Yesterday was the second anniversary of Donald Trump’s inauguration as President. Other things being equal, the next such ceremony will take place on 20 January 2021. In other words, we are now into the second half of Trump’s term – or should that be his current term? Since the 2016 election campaign, my Ashcroft in America project has helped explain how Donald Trump came to be elected, the hopes and fears of his supporters and opponents, and what they make of the unfolding story of his presidency and its seemingly endless controversies.
My new book, Half-Time! American Public Opinion Midway Through Trump’s (First?) Term – and the Race to 2020 brings together two years of research with new polling conducted since last November’s midterms to explore how different parts of the electorate see the President and his agenda, and how they are lining up for next year’s showdown. Here are five of the big points.
Trump’s supporters are (mostly) still with him
Those who voted for President Trump give him high marks on most issues and overwhelmingly say they approve of his overall performance. They largely give him the credit for America’s recent economic success, citing his tax cuts and rolling back of regulations. They also strongly approve of his appointment of two conservative judges to the Supreme Court – a particularly important point for Republican voters who had their doubts about Trump at the election. His tough line on immigration, which they closely associate with national security, has also gone down well with the base, as has his willingness to take on international partners over trade deals and defence spending, and his continued determination to say exactly what he thinks.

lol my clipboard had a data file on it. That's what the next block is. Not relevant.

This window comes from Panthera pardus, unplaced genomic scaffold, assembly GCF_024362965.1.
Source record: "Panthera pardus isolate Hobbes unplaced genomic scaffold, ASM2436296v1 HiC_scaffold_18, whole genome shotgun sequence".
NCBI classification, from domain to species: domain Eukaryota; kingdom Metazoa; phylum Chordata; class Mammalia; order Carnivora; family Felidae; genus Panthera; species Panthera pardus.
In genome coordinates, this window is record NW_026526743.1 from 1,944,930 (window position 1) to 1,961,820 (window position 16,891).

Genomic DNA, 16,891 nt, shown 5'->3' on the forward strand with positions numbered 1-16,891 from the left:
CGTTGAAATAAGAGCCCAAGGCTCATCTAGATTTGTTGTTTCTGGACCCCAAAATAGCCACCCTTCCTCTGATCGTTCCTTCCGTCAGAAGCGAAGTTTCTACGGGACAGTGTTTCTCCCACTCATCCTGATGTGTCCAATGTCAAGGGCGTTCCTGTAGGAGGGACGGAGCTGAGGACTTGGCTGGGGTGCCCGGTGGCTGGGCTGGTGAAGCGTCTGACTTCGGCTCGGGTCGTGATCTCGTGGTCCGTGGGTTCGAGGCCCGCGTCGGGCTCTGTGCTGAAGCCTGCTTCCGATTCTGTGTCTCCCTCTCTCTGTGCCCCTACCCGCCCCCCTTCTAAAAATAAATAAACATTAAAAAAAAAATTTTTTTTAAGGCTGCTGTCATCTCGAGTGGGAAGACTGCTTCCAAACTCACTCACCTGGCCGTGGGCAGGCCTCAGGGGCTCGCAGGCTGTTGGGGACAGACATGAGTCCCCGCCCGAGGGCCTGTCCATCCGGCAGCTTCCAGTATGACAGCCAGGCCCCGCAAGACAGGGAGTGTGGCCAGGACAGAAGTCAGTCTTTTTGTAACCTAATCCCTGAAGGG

But this is not uniform across the board – those who chose Trump as the lesser of two evils, or switched to him having previously backed Barack Obama, give him lower (though still positive) scores compared to those who were enthusiasts from the outset. They are more open than Trump voters in general to be willing to consider an alternative at the next election.
Many separate his personal behaviour from what he does as President
That is not to say Trump’s voters like everything about him. Many are doubtful about his personal ethics, and want him to be a bit more presidential, cut out the name-calling and generally calm down, especially on Twitter. But even his more reluctant voters generally like what he is doing as President, even though fewer approve of his character. Whatever their qualms on this score, they decided at the election that other things mattered more, and this still holds true. Many of the criticisms of Trump have focused on his conduct, but his voters are more focused on delivery. As a woman in Iowa told us shortly before the midterm elections: “It’s like the CEO of the company I work for. I don’t care if you’re the nicest guy in the world. I care that we’re going to be successful and I’m going to have a job from day to day.”
We can expect to hear a lot more about immigration and healthcare
During the 2016 campaign we asked Americans about their greatest fears. Republicans’ biggest worry was the immigration system letting in individuals who would threaten their community. For Democrats, and for voters overall, it was being unable to pay for treatment if they or their family were to have a serious illness. Two years later, these two issues topped the list when we asked about the most important issues in the midterm elections.